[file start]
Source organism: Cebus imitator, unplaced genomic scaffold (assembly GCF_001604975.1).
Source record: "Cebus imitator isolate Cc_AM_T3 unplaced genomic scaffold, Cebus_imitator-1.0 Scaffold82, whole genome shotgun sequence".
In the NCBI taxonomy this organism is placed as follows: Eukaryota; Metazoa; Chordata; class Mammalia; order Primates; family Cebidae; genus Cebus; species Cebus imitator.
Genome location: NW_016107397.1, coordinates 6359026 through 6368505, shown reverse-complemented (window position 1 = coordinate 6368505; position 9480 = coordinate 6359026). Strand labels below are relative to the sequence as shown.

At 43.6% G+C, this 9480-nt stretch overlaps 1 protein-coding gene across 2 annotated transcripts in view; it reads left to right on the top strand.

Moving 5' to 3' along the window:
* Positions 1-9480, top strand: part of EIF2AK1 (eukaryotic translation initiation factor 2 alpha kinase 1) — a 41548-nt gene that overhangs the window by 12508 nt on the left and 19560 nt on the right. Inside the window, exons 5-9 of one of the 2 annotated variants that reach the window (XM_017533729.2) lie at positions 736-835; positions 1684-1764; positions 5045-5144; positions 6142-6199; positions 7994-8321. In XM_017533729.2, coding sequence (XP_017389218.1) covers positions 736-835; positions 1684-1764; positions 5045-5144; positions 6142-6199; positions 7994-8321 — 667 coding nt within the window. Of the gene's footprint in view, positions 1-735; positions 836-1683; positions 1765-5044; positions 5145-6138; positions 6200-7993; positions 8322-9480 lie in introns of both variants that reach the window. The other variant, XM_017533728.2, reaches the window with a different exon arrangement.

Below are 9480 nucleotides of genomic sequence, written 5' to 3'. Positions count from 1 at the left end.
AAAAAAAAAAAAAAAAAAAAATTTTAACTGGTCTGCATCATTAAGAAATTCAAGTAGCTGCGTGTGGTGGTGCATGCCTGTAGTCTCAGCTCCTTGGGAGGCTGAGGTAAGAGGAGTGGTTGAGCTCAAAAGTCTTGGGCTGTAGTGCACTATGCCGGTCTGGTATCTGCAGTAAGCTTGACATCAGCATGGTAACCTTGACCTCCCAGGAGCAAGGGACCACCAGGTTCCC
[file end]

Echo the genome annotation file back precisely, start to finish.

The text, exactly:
Source organism: Cebus imitator, unplaced genomic scaffold (assembly GCF_001604975.1).
Source record: "Cebus imitator isolate Cc_AM_T3 unplaced genomic scaffold, Cebus_imitator-1.0 Scaffold82, whole genome shotgun sequence".
In the NCBI taxonomy this organism is placed as follows: Eukaryota; Metazoa; Chordata; class Mammalia; order Primates; family Cebidae; genus Cebus; species Cebus imitator.
Genome location: NW_016107397.1, coordinates 6359026 through 6368505, shown reverse-complemented (window position 1 = coordinate 6368505; position 9480 = coordinate 6359026). Strand labels below are relative to the sequence as shown.

At 43.6% G+C, this 9480-nt stretch overlaps 1 protein-coding gene across 2 annotated transcripts in view; it reads left to right on the top strand.

Moving 5' to 3' along the window:
* Positions 1-9480, top strand: part of EIF2AK1 (eukaryotic translation initiation factor 2 alpha kinase 1) — a 41548-nt gene that overhangs the window by 12508 nt on the left and 19560 nt on the right. Inside the window, exons 5-9 of one of the 2 annotated variants that reach the window (XM_017533729.2) lie at positions 736-835; positions 1684-1764; positions 5045-5144; positions 6142-6199; positions 7994-8321. In XM_017533729.2, coding sequence (XP_017389218.1) covers positions 736-835; positions 1684-1764; positions 5045-5144; positions 6142-6199; positions 7994-8321 — 667 coding nt within the window. Of the gene's footprint in view, positions 1-735; positions 836-1683; positions 1765-5044; positions 5145-6138; positions 6200-7993; positions 8322-9480 lie in introns of both variants that reach the window. The other variant, XM_017533728.2, reaches the window with a different exon arrangement.

Below are 9480 nucleotides of genomic sequence, written 5' to 3'. Positions count from 1 at the left end.
AAAAAAAAAAAAAAAAAAAAATTTTAACTGGTCTGCATCATTAAGAAATTCAAGTAGCTGCGTGTGGTGGTGCATGCCTGTAGTCTCAGCTCCTTGGGAGGCTGAGGTAAGAGGAGTGGTTGAGCTCAAAAGTCTTGGGCTGTAGTGCACTATGCCGGTCTGGTATCTGCAGTAAGCTTGACATCAGCATGGTAACCTTGACCTCCCAGGAGCAAGGGACCACCAGGTTCCC